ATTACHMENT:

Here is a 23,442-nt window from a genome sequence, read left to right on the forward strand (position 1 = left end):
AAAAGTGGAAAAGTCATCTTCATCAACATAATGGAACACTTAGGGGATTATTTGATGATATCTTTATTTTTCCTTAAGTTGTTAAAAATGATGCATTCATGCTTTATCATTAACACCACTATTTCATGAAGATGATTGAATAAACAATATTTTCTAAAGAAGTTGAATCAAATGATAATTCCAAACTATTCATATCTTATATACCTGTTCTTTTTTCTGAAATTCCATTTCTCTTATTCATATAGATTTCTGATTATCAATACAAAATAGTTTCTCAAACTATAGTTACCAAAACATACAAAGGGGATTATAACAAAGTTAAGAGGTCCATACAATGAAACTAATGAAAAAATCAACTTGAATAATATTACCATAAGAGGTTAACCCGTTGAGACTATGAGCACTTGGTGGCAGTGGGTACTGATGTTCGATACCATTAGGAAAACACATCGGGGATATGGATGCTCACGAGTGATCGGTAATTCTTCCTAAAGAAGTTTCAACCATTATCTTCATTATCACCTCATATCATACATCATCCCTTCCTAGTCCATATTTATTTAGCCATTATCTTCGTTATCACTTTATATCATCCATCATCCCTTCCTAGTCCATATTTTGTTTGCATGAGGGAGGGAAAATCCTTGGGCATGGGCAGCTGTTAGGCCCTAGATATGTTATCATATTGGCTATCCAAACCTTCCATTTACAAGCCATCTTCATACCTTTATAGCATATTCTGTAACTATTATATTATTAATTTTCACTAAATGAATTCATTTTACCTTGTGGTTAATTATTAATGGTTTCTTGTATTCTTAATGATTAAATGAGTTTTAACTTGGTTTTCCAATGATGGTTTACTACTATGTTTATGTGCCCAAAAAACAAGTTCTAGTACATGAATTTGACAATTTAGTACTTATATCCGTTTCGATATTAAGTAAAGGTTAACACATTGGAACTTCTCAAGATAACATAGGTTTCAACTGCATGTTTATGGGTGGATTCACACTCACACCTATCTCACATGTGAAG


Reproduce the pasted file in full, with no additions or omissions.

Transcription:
Here is a 23,442-nt window from a genome sequence, read left to right on the forward strand (position 1 = left end):
AAAAGTGGAAAAGTCATCTTCATCAACATAATGGAACACTTAGGGGATTATTTGATGATATCTTTATTTTTCCTTAAGTTGTTAAAAATGATGCATTCATGCTTTATCATTAACACCACTATTTCATGAAGATGATTGAATAAACAATATTTTCTAAAGAAGTTGAATCAAATGATAATTCCAAACTATTCATATCTTATATACCTGTTCTTTTTTCTGAAATTCCATTTCTCTTATTCATATAGATTTCTGATTATCAATACAAAATAGTTTCTCAAACTATAGTTACCAAAACATACAAAGGGGATTATAACAAAGTTAAGAGGTCCATACAATGAAACTAATGAAAAAATCAACTTGAATAATATTACCATAAGAGGTTAACCCGTTGAGACTATGAGCACTTGGTGGCAGTGGGTACTGATGTTCGATACCATTAGGAAAACACATCGGGGATATGGATGCTCACGAGTGATCGGTAATTCTTCCTAAAGAAGTTTCAACCATTATCTTCATTATCACCTCATATCATACATCATCCCTTCCTAGTCCATATTTATTTAGCCATTATCTTCGTTATCACTTTATATCATCCATCATCCCTTCCTAGTCCATATTTTGTTTGCATGAGGGAGGGAAAATCCTTGGGCATGGGCAGCTGTTAGGCCCTAGATATGTTATCATATTGGCTATCCAAACCTTCCATTTACAAGCCATCTTCATACCTTTATAGCATATTCTGTAACTATTATATTATTAATTTTCACTAAATGAATTCATTTTACCTTGTGGTTAATTATTAATGGTTTCTTGTATTCTTAATGATTAAATGAGTTTTAACTTGGTTTTCCAATGATGGTTTACTACTATGTTTATGTGCCCAAAAAACAAGTTCTAGTACATGAATTTGACAATTTAGTACTTATATCCGTTTCGATATTAAGTAAAGGTTAACACATTGGAACTTCTCAAGATAACATAGGTTTCAACTGCATGTTTATGGGTGGATTCACACTCACACCTATCTCACATGTGAAG